If the White House gets its way, that deliverance will come soon too. On Tuesday, amid continuing protests, President Obama demanded of Mubarak that democratic change “must begin now.” Yesterday, White House spokesman Robert Gibbs told Egypt that the “time for transition has come, and that time is now,” and that “now is not September,” when Egypt’s next elections are slated to be held.
Ominously, and in a sign of the depth of America’s self-righteous belief that U.S.-style democracy is the grand solution to political strife, the White House this week stated that it was even open to the Muslim Brotherhood playing a role in Egypt’s future government, as long as the group renounces violence and embraces the democratic process. Imagine a farmer setting a wolf among a flock of sheep on condition the wolf become a herbivore and refrain from imposing his will on the weaker species.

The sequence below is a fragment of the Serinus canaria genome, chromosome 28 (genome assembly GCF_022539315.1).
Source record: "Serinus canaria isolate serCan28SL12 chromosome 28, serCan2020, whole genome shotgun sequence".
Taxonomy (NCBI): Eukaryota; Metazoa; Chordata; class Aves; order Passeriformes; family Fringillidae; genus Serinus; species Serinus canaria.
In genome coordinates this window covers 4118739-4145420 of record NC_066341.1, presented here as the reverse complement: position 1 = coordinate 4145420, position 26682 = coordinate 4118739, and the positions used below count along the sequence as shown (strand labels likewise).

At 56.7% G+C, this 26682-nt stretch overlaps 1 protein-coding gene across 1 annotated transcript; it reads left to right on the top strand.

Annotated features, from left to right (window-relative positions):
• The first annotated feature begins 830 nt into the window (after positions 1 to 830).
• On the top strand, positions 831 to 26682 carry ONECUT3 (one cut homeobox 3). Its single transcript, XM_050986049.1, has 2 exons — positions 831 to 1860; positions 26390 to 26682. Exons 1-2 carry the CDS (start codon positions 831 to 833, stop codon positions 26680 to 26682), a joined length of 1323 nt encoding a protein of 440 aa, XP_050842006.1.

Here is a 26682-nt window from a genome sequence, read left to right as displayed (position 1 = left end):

Despite often being portrayed as a moderate political party, the Brotherhood is a notorious terrorist group bent on the establishment of sharia law in Egypt, and the destruction of the Jewish state and the United States. Over the past few days in particular, we’ve been told that the Brotherhood has swapped violence for vegetables, and exists today to feed the poor, defend the afflicted and dwell peacefully alongside the West.
It’s a lie.
As Steven Emerson writes, that view “glosses over the Brotherhood’s core fundamentalist attitude that could subject women and Egypt’s religious minorities to second-class status, threaten the 30-year peace between Egypt and Israel, and benefit terrorist groups including Hezbollah and Hamas, a group created by the Brotherhood to carry out terrorist violence against Israel.” Indeed, MB members in Egypt’s parliament routinely call for the creation of a radical Islamist nation, one that exists under sharia law and is at war with Israel and the U.S. The MB also has links to Iran. For years, Brotherhood leaders have preached that Sunni and Shiite Muslims need to stop fighting each other and work together to fight the greater enemy—the West.